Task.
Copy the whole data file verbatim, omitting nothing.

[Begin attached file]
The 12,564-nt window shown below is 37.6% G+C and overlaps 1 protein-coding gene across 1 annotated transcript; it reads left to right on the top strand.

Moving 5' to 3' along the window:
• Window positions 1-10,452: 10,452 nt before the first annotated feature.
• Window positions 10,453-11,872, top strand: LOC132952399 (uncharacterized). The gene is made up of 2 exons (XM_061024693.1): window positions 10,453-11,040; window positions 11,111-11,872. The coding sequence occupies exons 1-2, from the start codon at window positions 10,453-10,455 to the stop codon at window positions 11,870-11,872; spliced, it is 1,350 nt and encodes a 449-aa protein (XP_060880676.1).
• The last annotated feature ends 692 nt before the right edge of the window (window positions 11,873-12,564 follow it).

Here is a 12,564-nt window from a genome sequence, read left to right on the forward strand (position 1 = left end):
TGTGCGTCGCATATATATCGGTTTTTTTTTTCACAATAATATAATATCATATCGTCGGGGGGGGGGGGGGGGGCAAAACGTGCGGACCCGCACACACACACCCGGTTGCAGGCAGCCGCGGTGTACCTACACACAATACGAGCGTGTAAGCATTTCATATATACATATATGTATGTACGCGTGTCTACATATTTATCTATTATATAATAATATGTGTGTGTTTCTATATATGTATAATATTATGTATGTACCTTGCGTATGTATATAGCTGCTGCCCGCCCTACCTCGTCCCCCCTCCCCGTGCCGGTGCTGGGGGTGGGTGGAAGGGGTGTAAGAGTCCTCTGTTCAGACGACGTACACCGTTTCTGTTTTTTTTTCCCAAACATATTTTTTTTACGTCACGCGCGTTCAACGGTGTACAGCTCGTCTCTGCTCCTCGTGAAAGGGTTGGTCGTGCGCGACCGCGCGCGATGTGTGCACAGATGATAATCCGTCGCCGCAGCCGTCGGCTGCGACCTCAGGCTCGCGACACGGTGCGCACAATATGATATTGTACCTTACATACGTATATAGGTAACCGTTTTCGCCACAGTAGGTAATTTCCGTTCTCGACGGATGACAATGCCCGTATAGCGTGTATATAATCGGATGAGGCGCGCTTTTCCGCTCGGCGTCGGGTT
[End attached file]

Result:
The 12,564-nt window shown below is 37.6% G+C and overlaps 1 protein-coding gene across 1 annotated transcript; it reads left to right on the top strand.

Moving 5' to 3' along the window:
• Window positions 1-10,452: 10,452 nt before the first annotated feature.
• Window positions 10,453-11,872, top strand: LOC132952399 (uncharacterized). The gene is made up of 2 exons (XM_061024693.1): window positions 10,453-11,040; window positions 11,111-11,872. The coding sequence occupies exons 1-2, from the start codon at window positions 10,453-10,455 to the stop codon at window positions 11,870-11,872; spliced, it is 1,350 nt and encodes a 449-aa protein (XP_060880676.1).
• The last annotated feature ends 692 nt before the right edge of the window (window positions 11,873-12,564 follow it).

Here is a 12,564-nt window from a genome sequence, read left to right on the forward strand (position 1 = left end):
TGTGCGTCGCATATATATCGGTTTTTTTTTTCACAATAATATAATATCATATCGTCGGGGGGGGGGGGGGGGGCAAAACGTGCGGACCCGCACACACACACCCGGTTGCAGGCAGCCGCGGTGTACCTACACACAATACGAGCGTGTAAGCATTTCATATATACATATATGTATGTACGCGTGTCTACATATTTATCTATTATATAATAATATGTGTGTGTTTCTATATATGTATAATATTATGTATGTACCTTGCGTATGTATATAGCTGCTGCCCGCCCTACCTCGTCCCCCCTCCCCGTGCCGGTGCTGGGGGTGGGTGGAAGGGGTGTAAGAGTCCTCTGTTCAGACGACGTACACCGTTTCTGTTTTTTTTTCCCAAACATATTTTTTTTACGTCACGCGCGTTCAACGGTGTACAGCTCGTCTCTGCTCCTCGTGAAAGGGTTGGTCGTGCGCGACCGCGCGCGATGTGTGCACAGATGATAATCCGTCGCCGCAGCCGTCGGCTGCGACCTCAGGCTCGCGACACGGTGCGCACAATATGATATTGTACCTTACATACGTATATAGGTAACCGTTTTCGCCACAGTAGGTAATTTCCGTTCTCGACGGATGACAATGCCCGTATAGCGTGTATATAATCGGATGAGGCGCGCTTTTCCGCTCGGCGTCGGGTT